What Comes from a Thing by Phillip Barron

What Comes from a Thing by Phillip Barron

In What Comes from a Thing, Phillip Barron reveals the essence that seeps from the mundane just beneath our attention. He dwells within the blurred borders between nature and the hollow shells of artifice that seem to develop not on the geographical edges of civilization, but on its perceptual edges. 

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Carl Schmitt: A Biography by Reinhard Mehring

Carl Schmitt: A Biography by Reinhard Mehring

Reinhard Mehring’s Carl Schmitt: A Biography, dutifully translated by Daniel Steuer, is a difficult book for two reasons. At well over 500 pages, with complex jargon and a healthy dose of German-language legalese, it is an exceptionally dense biography by necessity; to truly appreciate Schmitt, the man and one of the leading legal minds of the Third Reich, understanding his juridic and philosophical development is a prerequisite for virtually all else. While his life’s broad personal and familial outlines are thoroughly rendered in the text, it is his ideas, his arguments, his contributions to Nazism which appropriately receive primary attention. Second, and related to the focus on Schmitt’s evolving political thought, this book is difficult for the reading experience it provides—a brilliant man’s steady descent from the traditions of realist international relations theories and debates over the role of the state toward justifying and rationalizing total state capacity for domination of civic life.

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Wittgenstein Elegies by Jan Zwicky

Wittgenstein Elegies by Jan Zwicky

Jan Zwicky’s new edition of Wittgenstein Elegies is a panoplied response to this, from Wittgensein ". . . philosophy ought really to be written as a poetic composition."

In order to create a complex choral conversation between philosophy and poetry, in general, and philosopher and poet, more specifically, Zwicky employed the risky art of appropriating others’ words for the purpose of more than homage, but for the repurpose of a different understanding.

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The Boss by Victoria Chang

The Boss by Victoria Chang

Victoria Chang’s The Boss serves up poems reminiscent of repetitious schoolyard rhymes. Her collection takes on large concepts: life, capitalism, ancestral memories, death, and examines how our daily interactions become the metaphysical. With most poems only taking up one page, and a few stretching to two, Chang’s writing utilizes each empathetic word. At it’s pinnacle, The Boss throws back the curtain and places us at the epicenter of a conversation stripped of niceties or answers; instead, Chang grants the opportunity to not only survive, but thrive in the unknown.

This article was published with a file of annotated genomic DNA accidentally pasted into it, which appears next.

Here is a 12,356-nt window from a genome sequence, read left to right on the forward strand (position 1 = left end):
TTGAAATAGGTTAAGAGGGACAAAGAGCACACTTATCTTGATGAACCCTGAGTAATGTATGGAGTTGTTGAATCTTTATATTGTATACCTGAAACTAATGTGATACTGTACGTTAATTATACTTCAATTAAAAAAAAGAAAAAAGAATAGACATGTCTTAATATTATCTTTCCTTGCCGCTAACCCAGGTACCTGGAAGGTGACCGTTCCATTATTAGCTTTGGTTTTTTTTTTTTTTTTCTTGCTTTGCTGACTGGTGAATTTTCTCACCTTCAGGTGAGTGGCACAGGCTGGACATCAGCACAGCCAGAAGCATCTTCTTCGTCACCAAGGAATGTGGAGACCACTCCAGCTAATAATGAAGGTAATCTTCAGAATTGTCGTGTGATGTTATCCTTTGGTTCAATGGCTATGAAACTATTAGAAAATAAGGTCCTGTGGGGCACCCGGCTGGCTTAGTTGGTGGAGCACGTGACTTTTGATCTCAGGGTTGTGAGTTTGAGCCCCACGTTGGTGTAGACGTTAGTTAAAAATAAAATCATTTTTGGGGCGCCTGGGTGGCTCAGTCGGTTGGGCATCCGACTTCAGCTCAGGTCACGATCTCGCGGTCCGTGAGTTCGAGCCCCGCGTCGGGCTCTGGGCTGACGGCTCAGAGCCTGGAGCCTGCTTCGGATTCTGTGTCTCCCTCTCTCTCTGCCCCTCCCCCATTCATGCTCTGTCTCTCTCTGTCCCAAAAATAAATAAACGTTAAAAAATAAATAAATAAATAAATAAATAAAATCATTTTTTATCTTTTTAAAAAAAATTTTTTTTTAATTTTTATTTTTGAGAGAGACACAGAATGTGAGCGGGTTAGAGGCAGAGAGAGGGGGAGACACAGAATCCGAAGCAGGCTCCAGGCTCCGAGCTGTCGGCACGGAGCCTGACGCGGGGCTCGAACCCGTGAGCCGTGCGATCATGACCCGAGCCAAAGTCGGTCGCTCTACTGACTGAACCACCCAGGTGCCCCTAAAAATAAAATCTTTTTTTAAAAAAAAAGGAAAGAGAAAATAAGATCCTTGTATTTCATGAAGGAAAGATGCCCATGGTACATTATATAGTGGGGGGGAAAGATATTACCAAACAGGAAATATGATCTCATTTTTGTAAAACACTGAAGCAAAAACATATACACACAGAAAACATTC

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The Flowers Won't Die by S. j. Cruz

The Flowers Won't Die by S. j. Cruz

A poet by trade, S. j. Cruz has given us a début novel at once original and familiar: while at first glance its structure and preoccupations seem reminiscent of the hip novelties found in other alternative literature, the author's voice distinguishes The Flowers Won't Die as an earnest literary exploration of contemporary subjects. Cruz's unique hybrid of poetic grace and comedic lunacy shine through a novel that, although it may only be enjoyed by other young writers and artists, nonetheless offers a fresh perspective on youth, art, and life.

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Syria Burning: ISIS and the Death of the Arab Spring by Charles Glass

Syria Burning: ISIS and the Death of the Arab Spring by Charles Glass

While many might be familiar with the uprisings surrounding Arab Spring, it is hard  to say the same about what came before or after. Syria Burning: ISIS and the Death of Arab Spring elaborates on what we think we know and more importantly, reports on what we need to know. In the text’s foreword, Patrick Cockburn, a fellow journalist, introduces the crucial value of Charles Glass' perspective on the series of events following the rise of Arab Spring four years ago. From a realm of bias and othering, former ABC NEWS chief Middle East correspondent Glass offers insight of the war and its aftermath.

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The Waste Land: A Performance/Installation by Daniel Domig and Christopher Domig

The Waste Land: A Performance/Installation by Daniel Domig and Christopher Domig

It was in the Autumn of 1922 when a 34-year-old English poet published 434 lines of verse in the very first issue of The Criterion—his own quarterly literary magazine whose run ended in the winter of 1939, and which expressed on paper the rich cultural output of the interwar years from Europe’s “Lost Generation” of letters. Criterion’s creator, one Thomas Stearns Eliot, used his publication’s introductory 600 copies to unveil what remains one of the enduring poetic meditations on society in the wake of war: "The Waste Land." From its opening words, “April is the cruelest month,” the power of T. S. Eliot’s much-lauded poem has continued to translate across generations of new readers—taking on new dimensions when it jumps from their inner-voice, to their tongue, and out across a room full of transfixed faces.

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yes i understand and i wish to continue by James Schiller

yes i understand and i wish to continue by James Schiller

Despite the fact that this first line of the book could easily summarize, placate, defend, and define all the poems in this expository of structure-fucking, raw, and refreshingly crude social commentary, I was quite compelled to read on because I certainly understand and I wished to continue. 

yes i understand and i wish to continue takes the reader down the rabbit hole and right back up to topsoil of our gnarled existence.